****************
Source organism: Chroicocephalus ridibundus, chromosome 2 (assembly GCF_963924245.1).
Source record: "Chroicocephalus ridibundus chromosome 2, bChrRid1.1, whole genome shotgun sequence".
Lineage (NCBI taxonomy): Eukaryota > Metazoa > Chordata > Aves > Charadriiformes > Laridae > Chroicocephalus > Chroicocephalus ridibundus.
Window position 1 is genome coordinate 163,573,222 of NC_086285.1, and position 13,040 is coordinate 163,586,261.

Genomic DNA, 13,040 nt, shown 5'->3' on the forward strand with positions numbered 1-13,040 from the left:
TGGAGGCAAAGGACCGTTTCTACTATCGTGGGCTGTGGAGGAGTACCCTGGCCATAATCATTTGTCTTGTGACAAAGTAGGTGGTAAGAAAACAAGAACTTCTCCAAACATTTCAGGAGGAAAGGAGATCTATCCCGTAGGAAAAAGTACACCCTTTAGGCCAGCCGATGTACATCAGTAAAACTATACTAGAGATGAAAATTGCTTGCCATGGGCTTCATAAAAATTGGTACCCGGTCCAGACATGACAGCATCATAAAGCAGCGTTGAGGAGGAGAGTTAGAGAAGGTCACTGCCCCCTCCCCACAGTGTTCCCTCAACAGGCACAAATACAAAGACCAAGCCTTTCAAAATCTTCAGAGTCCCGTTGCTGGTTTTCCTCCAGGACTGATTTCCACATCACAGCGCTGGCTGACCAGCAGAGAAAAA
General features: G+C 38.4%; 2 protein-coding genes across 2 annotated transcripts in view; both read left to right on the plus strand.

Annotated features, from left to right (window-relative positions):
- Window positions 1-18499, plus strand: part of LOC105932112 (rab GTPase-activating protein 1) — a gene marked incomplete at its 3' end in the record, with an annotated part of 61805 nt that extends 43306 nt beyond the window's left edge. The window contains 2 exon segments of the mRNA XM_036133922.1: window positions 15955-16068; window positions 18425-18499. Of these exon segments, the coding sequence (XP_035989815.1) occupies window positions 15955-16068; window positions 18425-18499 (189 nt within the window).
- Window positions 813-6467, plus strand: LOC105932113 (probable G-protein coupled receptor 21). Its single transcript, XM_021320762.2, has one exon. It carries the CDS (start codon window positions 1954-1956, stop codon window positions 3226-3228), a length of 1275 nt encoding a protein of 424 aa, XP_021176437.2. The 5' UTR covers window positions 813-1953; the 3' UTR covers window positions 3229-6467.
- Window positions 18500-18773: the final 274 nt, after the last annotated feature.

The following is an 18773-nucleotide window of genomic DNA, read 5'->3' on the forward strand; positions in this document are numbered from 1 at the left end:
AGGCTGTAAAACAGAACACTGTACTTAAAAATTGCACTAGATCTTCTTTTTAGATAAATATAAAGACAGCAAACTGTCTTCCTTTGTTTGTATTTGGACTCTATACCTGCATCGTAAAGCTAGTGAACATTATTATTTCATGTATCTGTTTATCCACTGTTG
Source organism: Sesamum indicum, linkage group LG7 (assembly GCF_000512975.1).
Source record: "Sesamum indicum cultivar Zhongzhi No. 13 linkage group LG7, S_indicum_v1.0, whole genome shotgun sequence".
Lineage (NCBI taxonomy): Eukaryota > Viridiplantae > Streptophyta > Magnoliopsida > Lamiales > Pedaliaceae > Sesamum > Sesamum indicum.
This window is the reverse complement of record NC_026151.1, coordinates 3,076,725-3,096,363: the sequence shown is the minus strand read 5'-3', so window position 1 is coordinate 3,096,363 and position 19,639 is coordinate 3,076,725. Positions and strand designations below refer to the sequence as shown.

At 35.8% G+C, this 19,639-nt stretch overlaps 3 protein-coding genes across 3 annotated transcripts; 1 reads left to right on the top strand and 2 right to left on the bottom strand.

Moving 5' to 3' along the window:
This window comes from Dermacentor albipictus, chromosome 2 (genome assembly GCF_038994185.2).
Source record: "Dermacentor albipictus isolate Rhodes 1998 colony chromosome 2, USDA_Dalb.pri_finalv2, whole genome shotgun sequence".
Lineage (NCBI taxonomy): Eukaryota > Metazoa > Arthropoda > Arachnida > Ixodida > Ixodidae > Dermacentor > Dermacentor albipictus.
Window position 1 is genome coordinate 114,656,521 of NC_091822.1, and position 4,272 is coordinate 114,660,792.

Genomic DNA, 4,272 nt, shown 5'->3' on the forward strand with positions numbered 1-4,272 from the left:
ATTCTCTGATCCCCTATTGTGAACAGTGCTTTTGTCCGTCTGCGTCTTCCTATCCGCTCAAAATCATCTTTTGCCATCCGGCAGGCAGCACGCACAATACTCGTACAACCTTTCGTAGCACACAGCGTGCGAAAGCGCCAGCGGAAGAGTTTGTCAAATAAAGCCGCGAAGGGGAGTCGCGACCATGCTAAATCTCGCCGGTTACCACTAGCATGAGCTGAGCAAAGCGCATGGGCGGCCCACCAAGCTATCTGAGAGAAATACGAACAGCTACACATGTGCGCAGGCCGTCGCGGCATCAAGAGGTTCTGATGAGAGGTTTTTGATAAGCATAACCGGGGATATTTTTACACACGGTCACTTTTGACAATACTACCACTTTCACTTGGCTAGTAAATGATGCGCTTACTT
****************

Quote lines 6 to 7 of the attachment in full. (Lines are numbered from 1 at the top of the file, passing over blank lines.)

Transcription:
TGGAGGCAAAGGACCGTTTCTACTATCGTGGGCTGTGGAGGAGTACCCTGGCCATAATCATTTGTCTTGTGACAAAGTAGGTGGTAAGAAAACAAGAACTTCTCCAAACATTTCAGGAGGAAAGGAGATCTATCCCGTAGGAAAAAGTACACCCTTTAGGCCAGCCGATGTACATCAGTAAAACTATACTAGAGATGAAAATTGCTTGCCATGGGCTTCATAAAAATTGGTACCCGGTCCAGACATGACAGCATCATAAAGCAGCGTTGAGGAGGAGAGTTAGAGAAGGTCACTGCCCCCTCCCCACAGTGTTCCCTCAACAGGCACAAATACAAAGACCAAGCCTTTCAAAATCTTCAGAGTCCCGTTGCTGGTTTTCCTCCAGGACTGATTTCCACATCACAGCGCTGGCTGACCAGCAGAGAAAAA
General features: G+C 38.4%; 2 protein-coding genes across 2 annotated transcripts in view; both read left to right on the plus strand.